One of the 3 students killed in North Carolina made a heartbreaking recording just a few months ago.

On Feb. 10, 2015, three young people were senselessly shot to death in their hometown of Chapel Hill, North Carolina.


One of the victims was Yusor Abu-Salha, a 21-year-old recent graduate of N.C. State University.


Yusor had married her high school sweetheart, Deah Barakat, just two months earlier. She had moved to Chapel Hill to live with him while he attended dental school.

He was also killed in the shooting.

Yusor and Deah had known each other since elementary school, where they had the same third-grade teacher. That teacher was Sister Mussarut Jabeen.

A few months before the tragedy, Yusor and Sister Jabeen visited StoryCorps, a nonprofit organization that records ordinary Americans interviewing each other about their lives.

It would be one of the last times her voice was ever recorded.

The first part is the interview Yusor and Sister Jabeen gave in early 2014. In it, Yusor talks about how grateful she was to have been raised in the United States.

"Growing up in America has been such a blessing. And although in some ways I do stand out, such as, you know, the hijab, the head covering, there's still so many ways I feel so embedded that is the fabric that is our culture. Here we're all one." — Yusor Abu-Salha

She also recalls a fond memory from Sister Jabeen's class.

"I still remember in 3rd grade when we'd ask for something, you used to say, 'Don't put your hand like this.' You'd have your hand facing downwards as if you're taking something from someone. And then you'd flip your hand over and you'd open your hand up as a giving gesture ... Be giving. Open. Compassionate." — Yusor Abu-Salha

Sister Jabeen had wonderful memories of Yusor too, and she was delighted that she had married Deah, one of her other students.

"I just remember Deah, when he was growing up, he was getting taller, and because I'm a short person, he would stand behind me and put his hand over my head. And I just told him, 'Deah, you can never outgrow my heart.'" — Mussarut Jabeen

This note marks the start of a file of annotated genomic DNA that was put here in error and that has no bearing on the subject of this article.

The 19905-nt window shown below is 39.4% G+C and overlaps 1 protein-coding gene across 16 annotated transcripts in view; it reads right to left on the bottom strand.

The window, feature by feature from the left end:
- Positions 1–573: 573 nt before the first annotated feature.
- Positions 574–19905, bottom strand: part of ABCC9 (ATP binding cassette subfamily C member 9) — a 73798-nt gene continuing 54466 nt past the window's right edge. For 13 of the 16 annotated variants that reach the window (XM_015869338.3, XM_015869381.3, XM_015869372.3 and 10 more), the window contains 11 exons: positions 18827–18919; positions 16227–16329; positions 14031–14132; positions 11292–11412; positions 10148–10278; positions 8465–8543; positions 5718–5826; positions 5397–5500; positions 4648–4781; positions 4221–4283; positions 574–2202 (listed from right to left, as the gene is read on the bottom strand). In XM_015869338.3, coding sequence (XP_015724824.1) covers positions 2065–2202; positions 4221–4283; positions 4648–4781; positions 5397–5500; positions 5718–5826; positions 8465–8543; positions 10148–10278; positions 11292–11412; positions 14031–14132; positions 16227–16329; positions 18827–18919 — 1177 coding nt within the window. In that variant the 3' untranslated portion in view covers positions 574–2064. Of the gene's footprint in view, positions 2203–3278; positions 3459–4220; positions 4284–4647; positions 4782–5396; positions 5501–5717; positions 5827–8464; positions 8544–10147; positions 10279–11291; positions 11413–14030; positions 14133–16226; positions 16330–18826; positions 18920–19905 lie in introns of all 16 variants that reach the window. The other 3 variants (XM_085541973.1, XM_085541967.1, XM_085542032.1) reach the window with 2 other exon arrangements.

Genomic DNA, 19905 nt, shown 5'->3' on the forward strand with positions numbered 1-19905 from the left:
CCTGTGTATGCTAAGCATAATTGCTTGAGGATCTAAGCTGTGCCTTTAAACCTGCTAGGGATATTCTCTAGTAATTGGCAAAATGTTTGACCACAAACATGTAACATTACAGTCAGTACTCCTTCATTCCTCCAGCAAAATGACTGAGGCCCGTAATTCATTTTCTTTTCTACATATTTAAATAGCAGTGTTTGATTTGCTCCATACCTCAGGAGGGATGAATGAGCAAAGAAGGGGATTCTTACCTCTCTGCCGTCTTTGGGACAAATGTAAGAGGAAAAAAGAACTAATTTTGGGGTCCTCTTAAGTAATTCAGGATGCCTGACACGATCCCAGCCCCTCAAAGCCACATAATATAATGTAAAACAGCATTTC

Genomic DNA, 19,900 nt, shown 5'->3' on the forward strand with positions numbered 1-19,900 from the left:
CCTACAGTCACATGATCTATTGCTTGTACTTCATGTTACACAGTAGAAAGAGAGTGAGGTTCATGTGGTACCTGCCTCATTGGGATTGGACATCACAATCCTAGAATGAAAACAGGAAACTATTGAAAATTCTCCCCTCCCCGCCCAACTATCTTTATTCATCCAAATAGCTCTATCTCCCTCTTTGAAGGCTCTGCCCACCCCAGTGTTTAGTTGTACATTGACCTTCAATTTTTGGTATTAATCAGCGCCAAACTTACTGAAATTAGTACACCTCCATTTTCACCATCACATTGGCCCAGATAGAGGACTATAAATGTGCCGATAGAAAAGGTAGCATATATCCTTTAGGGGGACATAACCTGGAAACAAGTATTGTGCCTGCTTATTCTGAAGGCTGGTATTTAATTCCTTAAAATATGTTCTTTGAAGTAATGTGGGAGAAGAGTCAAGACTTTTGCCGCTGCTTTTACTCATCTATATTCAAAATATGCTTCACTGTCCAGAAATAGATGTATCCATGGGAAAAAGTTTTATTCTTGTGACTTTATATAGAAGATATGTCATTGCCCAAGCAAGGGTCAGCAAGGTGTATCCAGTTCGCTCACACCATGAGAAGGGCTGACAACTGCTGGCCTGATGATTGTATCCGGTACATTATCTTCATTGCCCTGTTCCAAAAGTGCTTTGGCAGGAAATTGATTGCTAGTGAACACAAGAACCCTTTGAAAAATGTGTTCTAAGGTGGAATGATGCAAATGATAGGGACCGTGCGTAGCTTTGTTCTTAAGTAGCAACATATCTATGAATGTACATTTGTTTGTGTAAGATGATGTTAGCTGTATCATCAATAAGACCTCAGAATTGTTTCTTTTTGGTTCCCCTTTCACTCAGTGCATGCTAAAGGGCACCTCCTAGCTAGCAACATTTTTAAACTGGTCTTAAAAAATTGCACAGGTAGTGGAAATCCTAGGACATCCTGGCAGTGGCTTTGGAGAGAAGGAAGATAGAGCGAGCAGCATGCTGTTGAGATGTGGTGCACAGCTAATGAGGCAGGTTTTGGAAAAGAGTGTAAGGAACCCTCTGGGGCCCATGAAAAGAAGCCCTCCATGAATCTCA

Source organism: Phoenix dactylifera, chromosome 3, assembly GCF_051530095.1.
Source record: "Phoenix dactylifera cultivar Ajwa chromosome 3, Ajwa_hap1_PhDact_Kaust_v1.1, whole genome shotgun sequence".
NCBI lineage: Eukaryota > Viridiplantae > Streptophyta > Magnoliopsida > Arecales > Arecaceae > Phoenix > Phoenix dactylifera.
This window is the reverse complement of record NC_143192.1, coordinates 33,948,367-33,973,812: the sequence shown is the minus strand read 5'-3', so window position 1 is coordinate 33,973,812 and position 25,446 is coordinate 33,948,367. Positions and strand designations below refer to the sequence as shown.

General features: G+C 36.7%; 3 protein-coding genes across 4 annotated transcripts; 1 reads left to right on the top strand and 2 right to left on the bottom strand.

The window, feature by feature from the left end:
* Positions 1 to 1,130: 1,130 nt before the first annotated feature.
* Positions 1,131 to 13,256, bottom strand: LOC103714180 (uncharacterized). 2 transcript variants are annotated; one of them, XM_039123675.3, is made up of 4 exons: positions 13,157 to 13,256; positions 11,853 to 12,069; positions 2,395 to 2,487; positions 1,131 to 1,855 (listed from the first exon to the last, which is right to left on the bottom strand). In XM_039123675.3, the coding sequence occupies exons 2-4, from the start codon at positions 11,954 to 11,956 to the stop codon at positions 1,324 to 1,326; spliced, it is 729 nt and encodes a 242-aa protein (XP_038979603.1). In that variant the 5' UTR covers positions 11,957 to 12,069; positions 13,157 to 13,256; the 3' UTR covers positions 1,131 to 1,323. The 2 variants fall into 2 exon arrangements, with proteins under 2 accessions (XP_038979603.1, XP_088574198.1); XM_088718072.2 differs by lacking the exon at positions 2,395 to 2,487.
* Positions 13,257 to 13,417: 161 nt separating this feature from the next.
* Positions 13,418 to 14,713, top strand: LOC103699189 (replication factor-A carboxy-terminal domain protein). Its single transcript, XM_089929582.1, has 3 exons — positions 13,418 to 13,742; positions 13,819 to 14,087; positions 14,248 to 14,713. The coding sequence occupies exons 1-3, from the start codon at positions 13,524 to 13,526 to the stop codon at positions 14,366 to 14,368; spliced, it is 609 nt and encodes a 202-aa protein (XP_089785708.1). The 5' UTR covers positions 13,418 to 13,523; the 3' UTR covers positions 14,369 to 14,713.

Sister Jabeen came back to StoryCorps just days after Yusor was killed to record the very end of the piece. In it, she gives a lovely, bittersweet tribute to her former student.

"I would like people to know her and remember her as a practicing Muslim, as a daughter, and above all, as a good human being. When we write our comments on report cards, we say they 'exceeded our expectations.' She exceeded our expectations." — Mussarut Jabeen

Rest in peace.

Images courtesy of John Scully, Walden University, Ingrid Scully
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Photo courtesy of John Scully

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Images courtesy of John Scully, Walden University, Ingrid Scully
True

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In celebration of the power of science we spoke to three people: an individual, a medical provider, and a vaccine scientist about how vaccines have impacted them throughout their lives. Here are their answers:

John Scully, 79, resident of Florida

Photo courtesy of John Scully

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"As kids, we were all afraid of getting polio," he says, "because if you got polio, you could end up in the dreaded iron lung and we were all terrified of those." Iron lungs were respirators that enclosed most of a person's body; people with severe cases often would end up in these respirators as they fought for their lives.

John remembers going to see matinee showings of cowboy movies on Saturdays and, before the movie, shorts would run. "Usually they showed the news," he says, "but I just remember seeing this one clip warning us about polio and it just showed all these kids in iron lungs." If kids survived the iron lung, they'd often come back to school on crutches, in leg braces, or in wheelchairs.

"We all tried to be really careful in the summer — or, as we called it back then, 'polio season,''" John says. This was because every year around Memorial Day, major outbreaks would begin to emerge and they'd spike sometime around August. People weren't really sure how the disease spread at the time, but many believed it traveled through the water. There was no cure — and every child was susceptible to getting sick with it.

"We couldn't swim in hot weather," he remembers, "and the municipal outdoor pool would close down in August."

Then, in 1954 clinical trials began for Dr. Jonas Salk's vaccine against polio and within a year, his vaccine was announced safe. "I got that vaccine at school," John says. Within two years, U.S. polio cases had dropped 85-95 percent — even before a second vaccine was developed by Dr. Albert Sabin in the 1960s. "I remember how much better things got after the vaccines came out. They changed everything," John says.

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